By one of those wonderful coincidences which make life so joyous, happily Peter Mandelson was, absolutely independent of the meeting on the yacht or his own relationship with Nat Rothschild, persuaded of the need for the EU to reduce aluminium tariffs and as UK Trade Minister and then EU Trade Commissioner was able to secure very large reductions in EU aluminium tariffs indeed. So they all lived happily ever after.

Isn’t that nice? And even nicer, Mandelson is now a paid adviser to Deripaska on climate change.

So Boris Johnson’s donations and Mandelson’s dealings all link in to the pillaging of Russia’s formerly state run metals industry, which legalised theft accounts for a dozen of the world’s wealthiest billionaires and a high proportion of its political corruption.

I want Scottish Independence to try to set up a smaller, more manageable national entity in which corruption can be better reduced, (and sadly it will never be eliminated). I find the insider knowledge I have from my days as a British Ambassador and from the connections I then made, weighs horribly heavy upon me. If I knew less, I guess I would be less sad and less cynical.

It has become my firm belief that the destruction of the UK state by the SNP and Plaid Cymru, and the purging of the financial cesspit that is London by Jeremy Corbyn, are both essential to human progress.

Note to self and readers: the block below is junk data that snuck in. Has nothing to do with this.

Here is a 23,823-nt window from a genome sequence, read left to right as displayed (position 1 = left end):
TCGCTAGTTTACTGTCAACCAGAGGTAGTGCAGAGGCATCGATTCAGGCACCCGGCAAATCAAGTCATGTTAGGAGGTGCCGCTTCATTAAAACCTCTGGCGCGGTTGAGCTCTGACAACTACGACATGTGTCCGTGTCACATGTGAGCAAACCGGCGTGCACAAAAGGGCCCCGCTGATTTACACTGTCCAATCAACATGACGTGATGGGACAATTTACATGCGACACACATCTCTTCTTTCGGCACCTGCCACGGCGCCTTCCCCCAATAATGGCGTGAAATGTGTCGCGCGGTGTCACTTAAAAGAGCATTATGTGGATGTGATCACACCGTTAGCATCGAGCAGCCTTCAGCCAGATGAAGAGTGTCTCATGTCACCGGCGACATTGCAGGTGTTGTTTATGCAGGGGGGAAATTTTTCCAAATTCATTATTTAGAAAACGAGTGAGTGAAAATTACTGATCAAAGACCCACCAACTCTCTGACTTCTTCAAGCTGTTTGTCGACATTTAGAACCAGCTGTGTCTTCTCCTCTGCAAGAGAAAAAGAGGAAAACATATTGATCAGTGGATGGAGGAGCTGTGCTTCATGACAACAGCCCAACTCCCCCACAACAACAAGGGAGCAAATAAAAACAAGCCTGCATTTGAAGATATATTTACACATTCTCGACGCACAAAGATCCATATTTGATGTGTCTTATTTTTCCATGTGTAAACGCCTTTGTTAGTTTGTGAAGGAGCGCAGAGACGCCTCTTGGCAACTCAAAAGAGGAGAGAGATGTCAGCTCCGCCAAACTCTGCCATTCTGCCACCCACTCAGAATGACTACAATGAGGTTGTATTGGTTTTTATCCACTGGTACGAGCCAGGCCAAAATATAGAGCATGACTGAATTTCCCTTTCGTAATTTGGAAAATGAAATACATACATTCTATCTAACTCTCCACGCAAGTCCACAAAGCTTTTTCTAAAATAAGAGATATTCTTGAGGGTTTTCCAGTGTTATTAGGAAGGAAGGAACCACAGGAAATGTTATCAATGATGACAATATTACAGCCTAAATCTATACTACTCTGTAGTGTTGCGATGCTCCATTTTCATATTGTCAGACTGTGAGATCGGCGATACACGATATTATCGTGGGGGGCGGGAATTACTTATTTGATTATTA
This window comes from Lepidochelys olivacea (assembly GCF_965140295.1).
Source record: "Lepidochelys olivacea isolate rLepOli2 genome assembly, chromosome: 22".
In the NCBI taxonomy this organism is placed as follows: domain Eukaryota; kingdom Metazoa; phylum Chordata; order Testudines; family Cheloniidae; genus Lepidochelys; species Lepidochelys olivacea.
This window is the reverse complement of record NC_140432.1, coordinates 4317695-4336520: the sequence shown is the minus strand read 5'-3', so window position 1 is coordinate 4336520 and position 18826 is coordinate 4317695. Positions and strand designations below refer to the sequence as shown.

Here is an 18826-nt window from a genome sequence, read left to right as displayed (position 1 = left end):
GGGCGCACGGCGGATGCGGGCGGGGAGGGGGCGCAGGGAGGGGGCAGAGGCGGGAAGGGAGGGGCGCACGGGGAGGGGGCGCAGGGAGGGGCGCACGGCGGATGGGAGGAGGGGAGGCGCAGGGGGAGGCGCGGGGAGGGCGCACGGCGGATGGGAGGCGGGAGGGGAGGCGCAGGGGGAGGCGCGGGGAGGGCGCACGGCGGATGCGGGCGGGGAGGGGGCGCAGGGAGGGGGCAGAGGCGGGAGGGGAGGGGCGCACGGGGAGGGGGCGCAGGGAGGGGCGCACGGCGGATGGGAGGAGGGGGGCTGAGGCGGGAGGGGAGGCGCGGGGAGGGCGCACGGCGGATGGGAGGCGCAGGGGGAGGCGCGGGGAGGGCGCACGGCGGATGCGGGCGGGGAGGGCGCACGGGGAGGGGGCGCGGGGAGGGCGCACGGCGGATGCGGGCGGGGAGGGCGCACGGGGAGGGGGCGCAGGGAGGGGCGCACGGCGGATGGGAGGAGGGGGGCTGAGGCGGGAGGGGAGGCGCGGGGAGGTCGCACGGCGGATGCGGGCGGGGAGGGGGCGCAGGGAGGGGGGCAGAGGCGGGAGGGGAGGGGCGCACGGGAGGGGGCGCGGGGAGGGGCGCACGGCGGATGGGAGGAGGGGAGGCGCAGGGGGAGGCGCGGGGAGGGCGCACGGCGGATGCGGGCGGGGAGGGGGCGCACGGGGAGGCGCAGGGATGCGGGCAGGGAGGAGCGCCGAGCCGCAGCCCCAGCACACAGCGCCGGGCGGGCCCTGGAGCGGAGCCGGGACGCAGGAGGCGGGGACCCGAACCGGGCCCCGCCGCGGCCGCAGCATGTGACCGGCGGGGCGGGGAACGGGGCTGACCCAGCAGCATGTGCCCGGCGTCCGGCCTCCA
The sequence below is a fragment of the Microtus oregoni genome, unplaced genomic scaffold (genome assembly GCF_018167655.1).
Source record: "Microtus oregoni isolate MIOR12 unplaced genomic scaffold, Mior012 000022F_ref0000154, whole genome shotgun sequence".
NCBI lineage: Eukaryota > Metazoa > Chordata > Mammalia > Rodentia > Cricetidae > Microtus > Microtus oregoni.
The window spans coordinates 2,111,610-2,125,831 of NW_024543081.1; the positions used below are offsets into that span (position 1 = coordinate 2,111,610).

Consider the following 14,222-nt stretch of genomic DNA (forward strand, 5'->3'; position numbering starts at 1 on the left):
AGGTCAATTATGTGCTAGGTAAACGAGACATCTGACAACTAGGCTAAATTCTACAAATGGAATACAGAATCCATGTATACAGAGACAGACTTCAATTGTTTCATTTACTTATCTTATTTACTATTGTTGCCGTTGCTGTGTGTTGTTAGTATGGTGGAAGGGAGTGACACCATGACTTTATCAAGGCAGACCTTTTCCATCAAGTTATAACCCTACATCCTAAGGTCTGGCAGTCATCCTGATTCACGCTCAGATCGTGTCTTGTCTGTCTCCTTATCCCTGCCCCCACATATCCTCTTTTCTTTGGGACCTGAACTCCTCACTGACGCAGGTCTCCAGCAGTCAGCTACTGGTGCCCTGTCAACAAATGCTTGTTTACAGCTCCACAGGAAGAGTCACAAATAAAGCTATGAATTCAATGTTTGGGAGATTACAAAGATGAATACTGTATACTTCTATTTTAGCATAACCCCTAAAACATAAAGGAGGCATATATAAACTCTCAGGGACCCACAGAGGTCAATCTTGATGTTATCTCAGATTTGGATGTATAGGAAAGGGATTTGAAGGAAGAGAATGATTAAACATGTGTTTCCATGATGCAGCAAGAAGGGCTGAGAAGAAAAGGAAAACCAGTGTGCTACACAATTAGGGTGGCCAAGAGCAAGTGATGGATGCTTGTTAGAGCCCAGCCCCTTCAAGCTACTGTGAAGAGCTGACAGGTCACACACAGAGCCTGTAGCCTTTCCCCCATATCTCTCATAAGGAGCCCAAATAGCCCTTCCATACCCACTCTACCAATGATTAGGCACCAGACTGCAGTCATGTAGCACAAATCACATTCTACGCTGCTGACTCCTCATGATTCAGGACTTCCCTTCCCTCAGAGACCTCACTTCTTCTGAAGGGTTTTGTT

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276 thoughts on “Bought Politicians

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  • Carmel Townsend

    Nobody who forks out these sums of money, does it for the good of their health. They expect a lot in return, and interfere in our so-called democracy. I’ve never been an ambassador Craig, but understand all the machinations of those in power. Thanks for keeping us informed.

  • Mary Pau!

    Agree with sadness at level of “influence ” peddled by the financial and business sectors over UK politicians . You also omit to mention the background of many SPADs eg Shriti Vadera from Warburgs and Gordon Brown just one example. And didn’t Gordon Brown put in place some sort of PAC equivalent for wealthy donors to underwrite private offices for senior MPs to help with election expenses.

    Nat Rothschild is a notorious fixer and there are reports that his friend George Osborne is bidding to run the IMF. How handy would that be for his chums. At the same time, the EU nomenklatura is busy populating its senior ranks with more of the EU trusted inner circle. “Welcome to the new boss, same as the old boss.”

    • Deb O'Nair

      Nat Rothschild was also in the Bullingdon Boys Club with Osborne, Cameron and Johnson.

      • Paul Barbara

        @ Deb O’Nair July 7, 2019 at 21:51
        And his namesake, obviously the same family, was busy arranging the Boar Wars (and theft of the gold and diamond mines), WWI and the planning of the creation of Israel, among other things.

  • Dave M